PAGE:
Step 9: go commercial.

Why didn’t you invest in that condo like I advised you to earlier? Now it’s too late: all the Young Gentrifiers reading this article have already bought condos, put them on Airbnb, and now the market is saturated! Real estate values are going through the roof! Mile End rents are skyrocketing! And here you are, reading this valuable advice, without actually acting on it. What a waste. You could have been rich. Now you’ll have to settle for commercial real estate. True, commercial real estate does have some advantages: for one, there’s lots of commercial real estate available now that you’ve bankrupted so many businesses with your incessant cop-calling. For two, you were going to have to invest in commercial real estate anyways, since you need an office to convince the government you actually run an NGO (that may or may not help children in Haiti.) The ultimate advantage of commercial real estate, though, is that unlike residential real estate — you don’t have to worry about rent control. Which means you can jack up your tenants’ rent whenever you feel like it. Just like what’s happening to Mile End cesspools like Boris, Cagibi, Laika, and Divan Orange. Who are finally getting priced out! That’s the cost of neighbourhood progress: after all, if we didn’t force them to close, where would we put all the bougie furniture stores?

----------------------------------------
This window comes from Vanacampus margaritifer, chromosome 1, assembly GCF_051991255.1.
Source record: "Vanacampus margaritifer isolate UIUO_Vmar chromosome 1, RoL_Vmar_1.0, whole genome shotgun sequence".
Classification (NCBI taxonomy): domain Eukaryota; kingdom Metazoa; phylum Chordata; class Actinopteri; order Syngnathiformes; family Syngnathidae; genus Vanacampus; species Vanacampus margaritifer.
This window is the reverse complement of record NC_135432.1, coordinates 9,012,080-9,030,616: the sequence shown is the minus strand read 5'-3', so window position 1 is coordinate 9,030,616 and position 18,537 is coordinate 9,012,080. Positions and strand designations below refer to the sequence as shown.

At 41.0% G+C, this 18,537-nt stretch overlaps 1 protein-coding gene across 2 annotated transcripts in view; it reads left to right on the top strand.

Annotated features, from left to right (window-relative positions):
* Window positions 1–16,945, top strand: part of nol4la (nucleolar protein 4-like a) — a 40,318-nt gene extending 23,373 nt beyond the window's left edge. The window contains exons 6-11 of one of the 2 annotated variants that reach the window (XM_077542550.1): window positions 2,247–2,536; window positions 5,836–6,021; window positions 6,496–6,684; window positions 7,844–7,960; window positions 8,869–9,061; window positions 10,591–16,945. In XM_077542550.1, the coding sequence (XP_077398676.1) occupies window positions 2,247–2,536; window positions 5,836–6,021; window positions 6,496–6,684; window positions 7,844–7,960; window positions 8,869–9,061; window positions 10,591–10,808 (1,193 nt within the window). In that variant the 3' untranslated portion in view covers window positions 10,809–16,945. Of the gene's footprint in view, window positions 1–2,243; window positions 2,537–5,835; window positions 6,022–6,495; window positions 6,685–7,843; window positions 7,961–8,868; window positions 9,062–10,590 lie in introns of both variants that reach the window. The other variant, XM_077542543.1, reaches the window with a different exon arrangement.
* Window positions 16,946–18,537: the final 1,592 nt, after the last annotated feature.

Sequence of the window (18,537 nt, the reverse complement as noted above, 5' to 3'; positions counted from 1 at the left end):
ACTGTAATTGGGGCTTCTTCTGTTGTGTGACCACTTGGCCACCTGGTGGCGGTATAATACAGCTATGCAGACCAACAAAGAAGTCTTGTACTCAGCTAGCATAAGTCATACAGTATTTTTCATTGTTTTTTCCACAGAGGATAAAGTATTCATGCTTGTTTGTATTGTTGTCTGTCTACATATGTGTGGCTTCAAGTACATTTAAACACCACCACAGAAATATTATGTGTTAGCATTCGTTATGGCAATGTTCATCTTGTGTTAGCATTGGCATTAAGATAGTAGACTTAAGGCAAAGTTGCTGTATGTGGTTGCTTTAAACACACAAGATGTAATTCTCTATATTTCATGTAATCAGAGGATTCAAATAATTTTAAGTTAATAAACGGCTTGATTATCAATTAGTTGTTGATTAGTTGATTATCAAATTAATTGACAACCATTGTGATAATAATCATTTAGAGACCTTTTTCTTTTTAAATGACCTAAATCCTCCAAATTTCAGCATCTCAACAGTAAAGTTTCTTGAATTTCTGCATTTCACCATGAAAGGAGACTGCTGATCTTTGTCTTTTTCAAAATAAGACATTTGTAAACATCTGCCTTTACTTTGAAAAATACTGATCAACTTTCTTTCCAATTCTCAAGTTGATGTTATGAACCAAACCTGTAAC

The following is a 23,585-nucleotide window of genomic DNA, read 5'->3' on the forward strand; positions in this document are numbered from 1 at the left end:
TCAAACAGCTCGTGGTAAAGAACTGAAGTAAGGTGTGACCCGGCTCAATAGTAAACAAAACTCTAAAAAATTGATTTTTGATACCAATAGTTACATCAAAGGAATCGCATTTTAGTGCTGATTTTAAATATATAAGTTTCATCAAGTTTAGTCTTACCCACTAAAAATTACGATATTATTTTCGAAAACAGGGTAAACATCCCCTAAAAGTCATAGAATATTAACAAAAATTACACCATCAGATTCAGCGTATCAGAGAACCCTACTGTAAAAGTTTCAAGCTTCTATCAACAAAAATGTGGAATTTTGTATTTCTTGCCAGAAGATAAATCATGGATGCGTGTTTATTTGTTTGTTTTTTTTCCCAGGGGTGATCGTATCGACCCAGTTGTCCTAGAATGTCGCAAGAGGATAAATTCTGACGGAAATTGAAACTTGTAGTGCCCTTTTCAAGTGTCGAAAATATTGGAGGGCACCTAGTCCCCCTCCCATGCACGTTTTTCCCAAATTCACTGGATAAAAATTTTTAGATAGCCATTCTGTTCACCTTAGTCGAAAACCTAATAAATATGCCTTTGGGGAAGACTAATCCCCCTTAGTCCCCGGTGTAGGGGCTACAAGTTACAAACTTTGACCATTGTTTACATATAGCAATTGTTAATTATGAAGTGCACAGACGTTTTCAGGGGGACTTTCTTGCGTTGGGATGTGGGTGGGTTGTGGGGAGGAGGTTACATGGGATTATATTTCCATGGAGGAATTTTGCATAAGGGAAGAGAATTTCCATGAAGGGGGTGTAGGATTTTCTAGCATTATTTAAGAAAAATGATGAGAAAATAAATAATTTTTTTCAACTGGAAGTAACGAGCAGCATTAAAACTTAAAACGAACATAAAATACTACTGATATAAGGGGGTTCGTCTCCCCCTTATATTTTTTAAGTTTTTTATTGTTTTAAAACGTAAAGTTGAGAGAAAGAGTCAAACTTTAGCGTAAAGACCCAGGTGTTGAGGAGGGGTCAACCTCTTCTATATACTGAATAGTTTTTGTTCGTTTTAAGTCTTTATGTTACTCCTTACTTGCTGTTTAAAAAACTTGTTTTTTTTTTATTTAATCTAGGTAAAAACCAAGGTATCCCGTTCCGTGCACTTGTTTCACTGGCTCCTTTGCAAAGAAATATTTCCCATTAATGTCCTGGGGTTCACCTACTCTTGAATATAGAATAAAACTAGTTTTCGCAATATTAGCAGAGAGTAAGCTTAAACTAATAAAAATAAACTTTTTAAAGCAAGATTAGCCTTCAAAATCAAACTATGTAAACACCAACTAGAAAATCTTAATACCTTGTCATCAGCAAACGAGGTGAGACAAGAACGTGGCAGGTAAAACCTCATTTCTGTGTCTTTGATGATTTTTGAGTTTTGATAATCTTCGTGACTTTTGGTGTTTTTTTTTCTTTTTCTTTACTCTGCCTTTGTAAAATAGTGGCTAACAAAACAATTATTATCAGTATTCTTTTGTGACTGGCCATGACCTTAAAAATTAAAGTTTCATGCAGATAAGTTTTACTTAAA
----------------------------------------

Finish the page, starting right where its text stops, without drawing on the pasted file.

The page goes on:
Step 10: enjoy the spoils of victory.

You’ve evicted the Trotskyists, the bohemians, the vagabonds, and the beatniks. Even your intern had to move to Hochelaga… but hey… there’s a metro for a reason. Now the Mile End is a Young Gentrifier’s paradise: there are fifty-six banks, countless condos, and Larry’s got so popular it started a chain. The safety and quietude of the Mile End has been restored. More Americans tourists want to visit the Mile End than ever before — your Airbnb has never been so booked! You just hope that your landlord isn’t serious when he says he might sell the building to a new bitcoin startup.

Step 11: move to Moose Jaw.